Remove half of the soup and blitz till smooth. Pour the blended soup back in with the unblended vegetables and stir. Check the seasoning. Reheat if necessary, ladle into bowls and scatter with Parmesan. Serves 4.
Lemon polenta cake with limoncello and citrus syrup
A zesty little number, this is an easy-to-make, delightfully light and fluffy cake, with an excellent texture from the polenta. It's also a great way to showcase the delicious flavours of lemon and to also take advantage of other winter citrus fruits. The cake is given an extra bit of oomph with a boozy citrus sauce.
- 200 g caster sugar
- 250 g diced unsalted butter, softened to room temperature
- fine zest of 2 lemons
- 1 pinch salt
- 4 eggs
- 125 g self-raising flour, sifted
- 125 g polenta, buzzed in a blender until fine
- 2 tsp baking powder
- 100 g caster sugar
- 50 ml lemon juice
- 50 ml orange juice
- fine zest from 1 orange
- 50 ml limoncello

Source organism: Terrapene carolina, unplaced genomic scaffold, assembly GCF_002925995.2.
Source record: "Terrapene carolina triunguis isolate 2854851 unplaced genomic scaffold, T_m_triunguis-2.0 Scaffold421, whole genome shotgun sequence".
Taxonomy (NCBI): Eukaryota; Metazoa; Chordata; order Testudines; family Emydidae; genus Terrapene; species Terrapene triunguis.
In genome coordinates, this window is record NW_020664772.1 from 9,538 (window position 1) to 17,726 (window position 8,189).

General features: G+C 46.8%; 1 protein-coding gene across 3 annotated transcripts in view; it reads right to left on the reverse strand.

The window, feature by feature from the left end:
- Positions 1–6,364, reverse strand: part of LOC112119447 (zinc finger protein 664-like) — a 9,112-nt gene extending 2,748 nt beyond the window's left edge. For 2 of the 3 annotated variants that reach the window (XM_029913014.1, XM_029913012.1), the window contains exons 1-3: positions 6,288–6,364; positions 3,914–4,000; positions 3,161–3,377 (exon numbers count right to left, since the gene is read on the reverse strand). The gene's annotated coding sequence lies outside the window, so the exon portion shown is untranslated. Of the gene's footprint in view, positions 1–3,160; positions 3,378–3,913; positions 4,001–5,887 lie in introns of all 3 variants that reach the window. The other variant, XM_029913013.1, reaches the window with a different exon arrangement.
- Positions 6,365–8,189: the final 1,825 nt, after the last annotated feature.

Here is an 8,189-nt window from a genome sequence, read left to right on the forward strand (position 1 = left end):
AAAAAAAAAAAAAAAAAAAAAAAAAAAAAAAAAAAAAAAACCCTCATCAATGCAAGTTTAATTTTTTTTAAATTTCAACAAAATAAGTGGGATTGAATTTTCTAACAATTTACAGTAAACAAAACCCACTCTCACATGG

Oven temperatures are for conventional if using fan-forced (convection), reduce the temperature by 20˚C. | We use Australian tablespoons and cups: 1 teaspoon equals 5 ml 1 tablespoon equals 20 ml 1 cup equals 250 ml. | All herbs are fresh (unless specified) and cups are lightly packed. | All vegetables are medium size and peeled, unless specified. | All eggs are 55-60 g, unless specified.
Cooling time 10 minutes
In a large mixing bowl, combine the butter, sugar, zest and salt. Use a wooden spoon to mix quite vigorously, until you have a creamed texture. Alternatively, use an electric mixer.
Add the eggs one by one, making sure each egg is fully incorporated before the next one goes in.
Slowly fold in the dry ingredients and mix until everything is fully combined. Turn the cake mixture out into a lined 26 cm spring-formed tin and smooth the surface with the back of a spoon. Place in a pre-heated oven at 170°C and cook for 25 minutes.
While you are waiting for your cake to cook, have a little syrup moment.
To make the syrup, combine the sugar, citrus juice and zest in a small saucepan. Give it a little stir to incorporate, before placing it on a medium heat. Allow it to come to the boil undisturbed and then let it bubble away, until it starts to caramelise and change colour slightly. This will take about 5 minutes. At this stage, add the limoncello, being careful of spitting liquids, and let the syrup come to the boil again, before removing from the heat and setting aside.
Now it may be time to check your cake. Pull it out of the oven and test using a skewer it should come out clean. If not, pop it back in the oven and bake for another 10 minutes.